by Paige Donner Announced by the French Press (Le Point) just hours ago, the Eiffel Tower, affectionately known by the French as La Dame de Fer, will have two new resident French chefs as of January 2019. Chef Thierry Marx, … Continue reading
It was in the kitchens of the Louis XV in the Hôtel de Paris, along with the executive chef of the kitchens of the hotel, Franck Cerutti, that Alain Ducasse received the confirmation from the Palace.
«H.S.H Prince Albert IIand Miss Wittstock’s decision honours me. It honours also Mediterranean cuisine,a sincere and fair cuisine that pays tribute to a rich and generous land. A cuisine that is respectful of its environment. Prince Albert and his future wife have thus expressed their attachment to nature and to the attentive work of the men and women who wisely nurture it. On this very special day, I cannot help myself remembering with emotion the tasty moments the Prince spent with his family at our table.
Monegasque since 2008, it was in 1987 that Alain Ducasse discovered Monaco,when Prince Rainier III called upon him to take over the direction of the kitchens of the Hôtel de Paris, Monte-Carlo SBM’s prestigious establishment, with the mission to make the Louis XV the first hotel restaurant awarded three Michelin stars, a distinction that was granted in 1990. Located between Nice and Liguria, it is at the Louis XV that Alain Ducasse brings cachet to Mediterranean cuisine. A cuisine of freedom, of emotions and of passion but also of rigor, sobriety and method; it gives the best role to each ingredient -from the modest vegetable garden plant to the most sumptuous crustacean- for the greater pleasure of the senses. At the very heart of this Mediterranean soil that so inspires him, he has found, in twenty-five years of professional partnership and personal implication, a staunch support. Today, Monaco is the essential anchor point in his profession as chef-creator. From the Louis XV, he trains most of his chefs, the very same ones who then carry his work across the globe.
The Princely wedding dinner, held on the terraces of the Salle Garnier, will be executed from the kitchens of the Louis XV at the Hotel de Paris, with the support of a temporary kitchen located on the site. As for the theme of the dinner, Alain Ducasse simply states that he will work along side his team in the highest respect of a nature that today, we realise is weakened. It will combine the essence of taste -with emphasis on local produce- with the sober elegance of the tableware. On this subject, he notes with a smile, that the garden and the cows of Rocagel, Prince Albert’s property, will be involved in the menu. Indeed, the former will supply the vegetables, while the latter will provide milk for the dessert. The dinner prepared by Alain Ducasse with the full commitment of the employees of Monte-Carlo SBM establishments, will contribute in making the event a simple and warm moment for all the guests, as was requested by H.S.H Prince Albert II and Miss Wittstock. [Press Release]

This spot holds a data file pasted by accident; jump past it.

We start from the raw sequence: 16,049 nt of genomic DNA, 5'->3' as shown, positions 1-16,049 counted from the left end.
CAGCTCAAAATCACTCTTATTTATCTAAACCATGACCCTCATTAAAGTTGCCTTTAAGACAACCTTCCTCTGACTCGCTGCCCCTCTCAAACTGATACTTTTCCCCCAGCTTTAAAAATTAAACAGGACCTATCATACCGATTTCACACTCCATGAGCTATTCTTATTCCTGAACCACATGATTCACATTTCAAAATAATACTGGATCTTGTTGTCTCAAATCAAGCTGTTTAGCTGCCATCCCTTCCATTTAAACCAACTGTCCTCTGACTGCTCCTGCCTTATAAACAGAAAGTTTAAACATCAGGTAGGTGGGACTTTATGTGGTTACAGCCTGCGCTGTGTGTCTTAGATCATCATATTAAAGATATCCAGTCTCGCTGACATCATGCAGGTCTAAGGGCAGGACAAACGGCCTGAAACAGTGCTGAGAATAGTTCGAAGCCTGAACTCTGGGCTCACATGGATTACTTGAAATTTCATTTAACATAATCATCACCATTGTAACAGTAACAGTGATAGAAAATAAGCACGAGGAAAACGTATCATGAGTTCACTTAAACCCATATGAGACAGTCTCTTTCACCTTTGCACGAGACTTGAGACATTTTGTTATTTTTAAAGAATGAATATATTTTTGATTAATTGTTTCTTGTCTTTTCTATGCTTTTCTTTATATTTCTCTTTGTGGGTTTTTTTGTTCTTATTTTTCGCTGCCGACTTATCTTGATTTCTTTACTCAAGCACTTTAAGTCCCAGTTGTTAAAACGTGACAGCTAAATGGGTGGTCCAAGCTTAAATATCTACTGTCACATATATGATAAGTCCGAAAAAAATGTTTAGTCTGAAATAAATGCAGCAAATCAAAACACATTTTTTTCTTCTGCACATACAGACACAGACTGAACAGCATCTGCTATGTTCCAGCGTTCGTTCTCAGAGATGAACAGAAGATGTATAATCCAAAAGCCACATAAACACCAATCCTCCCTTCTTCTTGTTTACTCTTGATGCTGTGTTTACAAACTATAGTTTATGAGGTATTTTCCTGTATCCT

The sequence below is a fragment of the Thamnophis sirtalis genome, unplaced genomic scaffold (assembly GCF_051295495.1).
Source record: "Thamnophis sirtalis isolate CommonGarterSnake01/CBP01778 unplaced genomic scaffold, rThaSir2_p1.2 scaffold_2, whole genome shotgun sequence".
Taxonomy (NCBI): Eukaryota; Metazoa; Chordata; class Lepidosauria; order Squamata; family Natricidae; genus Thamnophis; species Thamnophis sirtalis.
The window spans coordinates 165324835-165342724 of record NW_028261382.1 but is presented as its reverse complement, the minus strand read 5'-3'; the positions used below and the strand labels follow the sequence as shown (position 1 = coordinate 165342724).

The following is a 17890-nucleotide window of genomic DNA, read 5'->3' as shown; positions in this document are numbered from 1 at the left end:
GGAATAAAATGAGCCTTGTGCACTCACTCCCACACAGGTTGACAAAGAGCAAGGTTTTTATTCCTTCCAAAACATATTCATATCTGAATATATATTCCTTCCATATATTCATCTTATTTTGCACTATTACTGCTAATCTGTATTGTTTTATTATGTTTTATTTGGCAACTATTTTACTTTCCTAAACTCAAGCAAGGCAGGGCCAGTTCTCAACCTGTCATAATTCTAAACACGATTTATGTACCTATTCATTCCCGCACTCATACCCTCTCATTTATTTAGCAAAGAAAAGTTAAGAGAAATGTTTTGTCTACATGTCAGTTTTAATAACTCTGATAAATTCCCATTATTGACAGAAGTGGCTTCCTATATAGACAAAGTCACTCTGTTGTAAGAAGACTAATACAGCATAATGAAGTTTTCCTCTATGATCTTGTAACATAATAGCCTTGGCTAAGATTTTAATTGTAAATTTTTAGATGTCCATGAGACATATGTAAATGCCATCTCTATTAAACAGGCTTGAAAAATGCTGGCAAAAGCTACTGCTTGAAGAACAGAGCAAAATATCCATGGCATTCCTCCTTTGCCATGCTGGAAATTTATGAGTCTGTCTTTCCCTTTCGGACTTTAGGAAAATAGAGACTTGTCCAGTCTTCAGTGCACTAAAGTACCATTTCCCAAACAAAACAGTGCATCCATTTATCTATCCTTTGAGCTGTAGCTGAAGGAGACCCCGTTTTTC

Why just visit the Eiffel Tower when you can dine at the Eiffel Tower? The Alain Ducasse restaurant 58 Tour Eiffel, located on the “First Level” of the Eiffel Tower lets you savor not just the taste of palatial views at panoramic heights, but also the Parisian version of a lunchtime “pique-nique” or at dinnertime, contemporary “French Brasserie” fare.
Every detail from the color schemes of red iron ocher contrasting with deep chocolate browns to the shapes of the glasses to the ornamental and decorative motifs on doors and menus and kitchen tiles…everything is taken from, and inspired by, the Eiffel Tower. Collaborators on the restaurant’s design are Chef and restauranteur Alain Ducasse himself and also Pierre Tachon.
Lunch will run you 17.50 Euro to 22.50 Euro and gives you a choice of appetizer and main course or appetizer, main course, dessert. Choices include creamy, chilled, green pea soup; seared salmon; Chocolate/nuts Crousti Eiffel. The midday picnic concept is that you are given a picnic basket with your cold items when you arrive at the restaurant and are seated, then your server brings you your hot plate items and drinks.
By 5:30 p.m. the music changes to lounge as the lights dim and the restaurant transforms into a chic and seductive Parisian Brasserie. You may want to ask to be seated on the second floor of the 58 Tour Eiffel, and, if you can, overlooking the Trocadero for that world-famous view. Dinner menu includes choices of the Menu Opera at 65 Euro and at 80 Euro, the difference mainly being whether wine is served with your meal. If you do order a’ la carte, you have additional choices that include lobster salad, seared scallops or sauteed veal chop and then a selection of French cheeses for dessert which is really something I wouldn’t dream of passing up.